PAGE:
So now that I am better informed, I can see clearly that someone slapped a NRA sticker on my car, and that the same air/fuel ratio will mean that less dense air will require higher fuel content than the cold/oxygen rich air, because the oxygen will burn more completely, thus yeilding higher mpg. So I can now understand that I should reinstall the spacer to the front of the car, and change the synthetic oil back to perhaps 75/90 weight. Perhaps removing the K&N filter and duct taping the paper filter in place will assure that the car remains in the forum accepted mpg range of 14-18.
Can't thank you all enough for your insight and encouraging words.
Mtnman, don't take anything that I said the wrong way, I was just trying to throw in a quick explanation. I know I tend to not follow up after I originally post, but the sarcastic attitude towards someone over it is kinda ridiculous. If there's anything in this world I can tell you for sure, don't argue with science.. What you said didn't make sense, people informed you that a 10 mpg increase with what you did is not normal, I've been running full synthetic for the last month or so, and not much of a change, I run the JLT intake and tune and I did get a slight boost, but not a 10 mpg boost! That's excessive! Are you sure they didn't replace your engine and not just your oil? Good luck with defying physics!

---------- Post added at 11:39 AM ---------- Previous post was at 11:37 AM ----------

Ok, I will concede that I am not as knowledgeable as the rest of you, I don't have a NRA sticker.
The whole purpose of posting what I did and what I found was to explore the reason for the results being so dramatic. I now understand that cold air is denser than warm air. And the engine doesn't really change the amount of fuel that is injected into the engine, and that the route that I drive obviously suffered a dramatic elevation shift from sea level to mountaintop, which because of my uneducated background I failed to notice.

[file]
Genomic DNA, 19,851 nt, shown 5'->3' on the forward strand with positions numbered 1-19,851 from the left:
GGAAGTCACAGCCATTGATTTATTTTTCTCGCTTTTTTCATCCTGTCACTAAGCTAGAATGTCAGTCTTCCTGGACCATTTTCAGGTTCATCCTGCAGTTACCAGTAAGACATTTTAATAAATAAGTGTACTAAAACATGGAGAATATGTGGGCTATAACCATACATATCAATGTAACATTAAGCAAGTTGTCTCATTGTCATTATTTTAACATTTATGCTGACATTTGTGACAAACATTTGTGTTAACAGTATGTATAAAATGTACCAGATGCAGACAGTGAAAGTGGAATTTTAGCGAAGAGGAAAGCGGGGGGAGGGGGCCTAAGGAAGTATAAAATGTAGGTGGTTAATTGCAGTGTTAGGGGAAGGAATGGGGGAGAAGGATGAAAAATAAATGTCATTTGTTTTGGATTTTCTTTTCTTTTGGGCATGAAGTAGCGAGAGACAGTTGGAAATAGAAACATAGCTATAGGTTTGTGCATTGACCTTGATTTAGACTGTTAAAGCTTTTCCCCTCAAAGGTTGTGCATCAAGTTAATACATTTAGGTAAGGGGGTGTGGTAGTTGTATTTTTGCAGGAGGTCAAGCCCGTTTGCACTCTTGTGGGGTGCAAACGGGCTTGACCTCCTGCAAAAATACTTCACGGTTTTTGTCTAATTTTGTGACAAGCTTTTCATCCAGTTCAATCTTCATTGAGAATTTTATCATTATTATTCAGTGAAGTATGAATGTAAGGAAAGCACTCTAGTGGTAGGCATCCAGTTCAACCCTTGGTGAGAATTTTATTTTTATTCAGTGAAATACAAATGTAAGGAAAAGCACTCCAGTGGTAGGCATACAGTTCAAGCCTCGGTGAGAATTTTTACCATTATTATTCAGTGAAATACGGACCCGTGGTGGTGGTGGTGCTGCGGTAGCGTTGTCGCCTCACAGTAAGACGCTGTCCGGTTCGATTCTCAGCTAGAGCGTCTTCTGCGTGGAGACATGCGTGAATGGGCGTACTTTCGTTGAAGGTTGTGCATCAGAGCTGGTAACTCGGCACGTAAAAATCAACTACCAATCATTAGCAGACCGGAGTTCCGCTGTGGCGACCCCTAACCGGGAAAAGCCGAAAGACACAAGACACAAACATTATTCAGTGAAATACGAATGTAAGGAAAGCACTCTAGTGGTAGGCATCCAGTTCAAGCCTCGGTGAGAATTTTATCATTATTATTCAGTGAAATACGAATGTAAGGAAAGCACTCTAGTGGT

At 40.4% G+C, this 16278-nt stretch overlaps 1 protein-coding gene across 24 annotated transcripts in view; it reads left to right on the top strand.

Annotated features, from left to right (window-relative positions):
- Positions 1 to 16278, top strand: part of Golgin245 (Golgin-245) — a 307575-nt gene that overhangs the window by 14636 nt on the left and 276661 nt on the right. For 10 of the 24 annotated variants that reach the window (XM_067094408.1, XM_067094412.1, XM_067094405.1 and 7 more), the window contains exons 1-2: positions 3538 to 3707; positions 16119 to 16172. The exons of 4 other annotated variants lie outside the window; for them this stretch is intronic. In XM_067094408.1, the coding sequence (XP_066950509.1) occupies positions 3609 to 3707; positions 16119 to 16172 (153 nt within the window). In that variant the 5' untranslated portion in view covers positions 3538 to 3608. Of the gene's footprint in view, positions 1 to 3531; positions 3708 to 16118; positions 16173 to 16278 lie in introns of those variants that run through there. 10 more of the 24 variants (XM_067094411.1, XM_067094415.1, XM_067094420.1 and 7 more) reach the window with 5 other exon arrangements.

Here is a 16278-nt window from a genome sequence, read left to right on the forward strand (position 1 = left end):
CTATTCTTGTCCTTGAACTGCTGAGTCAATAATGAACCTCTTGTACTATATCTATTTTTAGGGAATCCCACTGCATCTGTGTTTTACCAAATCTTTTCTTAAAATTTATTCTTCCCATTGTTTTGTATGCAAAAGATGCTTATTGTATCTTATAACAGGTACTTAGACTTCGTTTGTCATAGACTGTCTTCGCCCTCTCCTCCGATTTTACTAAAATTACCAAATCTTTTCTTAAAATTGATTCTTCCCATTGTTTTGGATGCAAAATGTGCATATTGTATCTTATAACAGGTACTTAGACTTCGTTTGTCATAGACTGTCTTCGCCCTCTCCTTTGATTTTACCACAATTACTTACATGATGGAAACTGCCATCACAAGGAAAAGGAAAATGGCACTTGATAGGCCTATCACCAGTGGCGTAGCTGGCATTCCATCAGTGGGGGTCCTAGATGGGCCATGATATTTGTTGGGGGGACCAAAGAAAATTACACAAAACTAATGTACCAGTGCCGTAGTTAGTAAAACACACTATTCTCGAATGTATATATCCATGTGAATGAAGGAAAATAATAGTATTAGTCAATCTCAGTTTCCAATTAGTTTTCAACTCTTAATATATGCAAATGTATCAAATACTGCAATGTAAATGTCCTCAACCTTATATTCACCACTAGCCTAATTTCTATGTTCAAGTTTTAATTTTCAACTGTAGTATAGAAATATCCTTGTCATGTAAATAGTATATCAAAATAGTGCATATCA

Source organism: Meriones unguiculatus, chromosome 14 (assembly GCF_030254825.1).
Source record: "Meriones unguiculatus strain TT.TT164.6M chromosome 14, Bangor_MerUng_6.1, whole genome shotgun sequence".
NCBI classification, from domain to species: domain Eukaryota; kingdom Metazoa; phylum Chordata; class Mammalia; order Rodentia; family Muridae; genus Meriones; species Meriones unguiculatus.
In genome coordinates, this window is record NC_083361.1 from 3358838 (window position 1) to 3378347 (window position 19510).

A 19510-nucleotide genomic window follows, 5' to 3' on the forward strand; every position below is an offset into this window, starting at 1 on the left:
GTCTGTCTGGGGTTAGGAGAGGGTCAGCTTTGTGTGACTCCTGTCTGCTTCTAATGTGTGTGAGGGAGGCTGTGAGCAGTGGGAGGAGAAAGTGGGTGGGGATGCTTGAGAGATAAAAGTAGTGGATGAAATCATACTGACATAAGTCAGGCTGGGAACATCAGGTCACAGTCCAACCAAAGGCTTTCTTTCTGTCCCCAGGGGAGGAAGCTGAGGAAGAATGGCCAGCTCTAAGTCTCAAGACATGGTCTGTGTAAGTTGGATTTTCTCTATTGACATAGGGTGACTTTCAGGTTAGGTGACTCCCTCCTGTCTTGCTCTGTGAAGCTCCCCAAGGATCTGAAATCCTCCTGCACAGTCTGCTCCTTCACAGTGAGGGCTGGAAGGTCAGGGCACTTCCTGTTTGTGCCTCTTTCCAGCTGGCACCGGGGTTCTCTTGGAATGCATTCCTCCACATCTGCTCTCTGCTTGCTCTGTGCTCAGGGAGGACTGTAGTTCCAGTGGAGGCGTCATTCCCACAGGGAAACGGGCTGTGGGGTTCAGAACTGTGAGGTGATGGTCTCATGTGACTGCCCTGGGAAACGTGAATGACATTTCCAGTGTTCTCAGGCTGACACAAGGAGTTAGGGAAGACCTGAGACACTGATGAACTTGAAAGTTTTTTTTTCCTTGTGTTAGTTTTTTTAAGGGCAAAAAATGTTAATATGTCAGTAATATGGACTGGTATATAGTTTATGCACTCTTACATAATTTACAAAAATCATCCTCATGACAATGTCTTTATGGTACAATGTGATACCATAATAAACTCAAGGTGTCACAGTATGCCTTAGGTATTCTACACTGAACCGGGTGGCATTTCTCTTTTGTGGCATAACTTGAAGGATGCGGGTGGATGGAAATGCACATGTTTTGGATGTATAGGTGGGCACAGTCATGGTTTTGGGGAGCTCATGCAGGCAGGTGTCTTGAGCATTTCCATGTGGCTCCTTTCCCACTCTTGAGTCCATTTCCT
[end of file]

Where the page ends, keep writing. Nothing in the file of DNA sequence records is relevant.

So now that I am better informed, I can see clearly that someone slapped a NRA sticker on my car, and that the same air/fuel ratio will mean that less dense air will require higher fuel content than the cold/oxygen rich air, because the oxygen will burn more completely, thus yeilding higher mpg. So I can now understand that I should reinstall the spacer to the front of the car, and change the synthetic oil back to perhaps 75/90 weight. Perhaps removing the K&N filter and duct taping the paper filter in place will assure that the car remains in the forum accepted mpg range of 14-18.
Can't thank you all enough for your insight and encouraging words.
Oh I forgot, try changing your oil to pebbles, that tends to give you a few mpg and a few horsepower!
 

·
Registered
Joined
·
99 Posts
Discussion Starter · #20 ·
Just pulled the car into the shop to install the latest forum suggested mod...cutting a hole in the floor to install the "Flintstone booster". Though it only works if coasting downhill, with a tailwind from a tornado, it is factory authorized to yeild higher mpg and keep the car "mainstream". It even comes with a "Science book reader" which is bluetooth.
Very cool.
 
1 - 20 of 40 Posts
Top